Lighter training workloads during periods, four different week-wise dietary patterns based on the menstruation cycle and avoiding period-pushing pills altogether are some of the changes India’s women wrestlers are incorporating to tackle the tricky challenge of training during periods.
A thoughtful and scientific approach to menstrual health of female wrestlers is helping many prevent injuries that occur due to brittle bones – a result of calcium loss.
Dr Samuel Pullinger is the head of Sports Science at the JSW’s Inspire Institute of Sport, a training centre at Vijayanagar, Karnataka, where the country’s top wrestlers are camped. His team is helping women in combat sports train smarter and harder without compromising on health, he told The Indian Express.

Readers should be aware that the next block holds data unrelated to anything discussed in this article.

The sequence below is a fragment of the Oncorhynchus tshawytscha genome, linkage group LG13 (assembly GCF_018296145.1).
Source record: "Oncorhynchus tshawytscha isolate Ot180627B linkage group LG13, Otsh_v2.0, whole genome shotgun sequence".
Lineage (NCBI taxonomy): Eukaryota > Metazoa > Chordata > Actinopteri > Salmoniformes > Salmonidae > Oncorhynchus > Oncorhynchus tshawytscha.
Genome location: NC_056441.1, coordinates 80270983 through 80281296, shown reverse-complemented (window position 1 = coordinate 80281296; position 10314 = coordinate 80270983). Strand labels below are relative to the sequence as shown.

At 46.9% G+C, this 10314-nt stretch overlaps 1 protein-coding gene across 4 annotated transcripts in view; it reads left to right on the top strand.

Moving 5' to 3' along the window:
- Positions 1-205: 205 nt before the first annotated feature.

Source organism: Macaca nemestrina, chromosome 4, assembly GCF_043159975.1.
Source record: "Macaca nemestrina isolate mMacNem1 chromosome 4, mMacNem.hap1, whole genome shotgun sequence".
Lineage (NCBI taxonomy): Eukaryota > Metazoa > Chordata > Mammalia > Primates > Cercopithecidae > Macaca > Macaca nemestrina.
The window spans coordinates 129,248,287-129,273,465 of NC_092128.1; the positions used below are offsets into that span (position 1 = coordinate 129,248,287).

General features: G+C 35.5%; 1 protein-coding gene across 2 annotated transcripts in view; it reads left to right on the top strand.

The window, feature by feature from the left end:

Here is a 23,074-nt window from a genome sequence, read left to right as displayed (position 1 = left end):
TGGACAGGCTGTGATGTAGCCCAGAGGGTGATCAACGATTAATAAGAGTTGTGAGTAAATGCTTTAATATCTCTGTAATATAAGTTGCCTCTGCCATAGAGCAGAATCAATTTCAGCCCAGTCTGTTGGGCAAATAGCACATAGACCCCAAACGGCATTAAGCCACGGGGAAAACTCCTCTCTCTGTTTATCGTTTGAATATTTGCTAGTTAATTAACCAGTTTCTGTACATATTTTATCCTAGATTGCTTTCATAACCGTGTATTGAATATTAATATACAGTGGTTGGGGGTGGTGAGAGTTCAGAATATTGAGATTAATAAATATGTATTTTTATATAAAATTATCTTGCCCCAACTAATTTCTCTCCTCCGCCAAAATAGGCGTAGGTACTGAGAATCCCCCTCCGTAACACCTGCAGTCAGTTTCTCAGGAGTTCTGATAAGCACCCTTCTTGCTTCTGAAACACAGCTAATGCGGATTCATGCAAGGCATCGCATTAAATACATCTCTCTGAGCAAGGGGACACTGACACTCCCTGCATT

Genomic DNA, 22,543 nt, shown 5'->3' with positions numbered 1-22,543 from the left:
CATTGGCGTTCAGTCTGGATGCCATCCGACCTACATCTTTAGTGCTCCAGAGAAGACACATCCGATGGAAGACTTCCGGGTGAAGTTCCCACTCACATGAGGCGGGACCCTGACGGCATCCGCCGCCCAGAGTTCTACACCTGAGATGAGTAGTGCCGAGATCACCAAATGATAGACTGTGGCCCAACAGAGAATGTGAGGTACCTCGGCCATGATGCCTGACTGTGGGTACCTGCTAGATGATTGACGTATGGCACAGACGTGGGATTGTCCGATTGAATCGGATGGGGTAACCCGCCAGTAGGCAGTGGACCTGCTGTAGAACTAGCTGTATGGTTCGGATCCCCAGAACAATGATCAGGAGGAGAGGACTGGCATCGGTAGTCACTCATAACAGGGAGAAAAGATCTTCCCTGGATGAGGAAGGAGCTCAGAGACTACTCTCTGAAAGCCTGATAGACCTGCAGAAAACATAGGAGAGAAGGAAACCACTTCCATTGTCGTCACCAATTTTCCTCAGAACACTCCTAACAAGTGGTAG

Hansaben Rathore, a 19-year-old, from Depalpur, Indore, went through extremes as a young teen while training in her small town, with absence of knowledge, during her periods.
“At my first centre, I was told not to land up at practice at all during periods because there was a God’s idol in the room. And at my second centre, the coach would say, “achha, problem hai? koi nahi,” and ask me to ignore cramps and pain and continue training at full tilt,” she recalls.
There was little discussion because she felt awkward. But after 6 months, the period pain became unbearable. “Muscle injuries happen because you feel weak. The other option of not training at all also wasn’t right as practice stopped. Here at IIS, our diet for every week is planned keeping in mind the cycle, and training on the first two days of the period is lighter,” she explains.
Rathore has competed during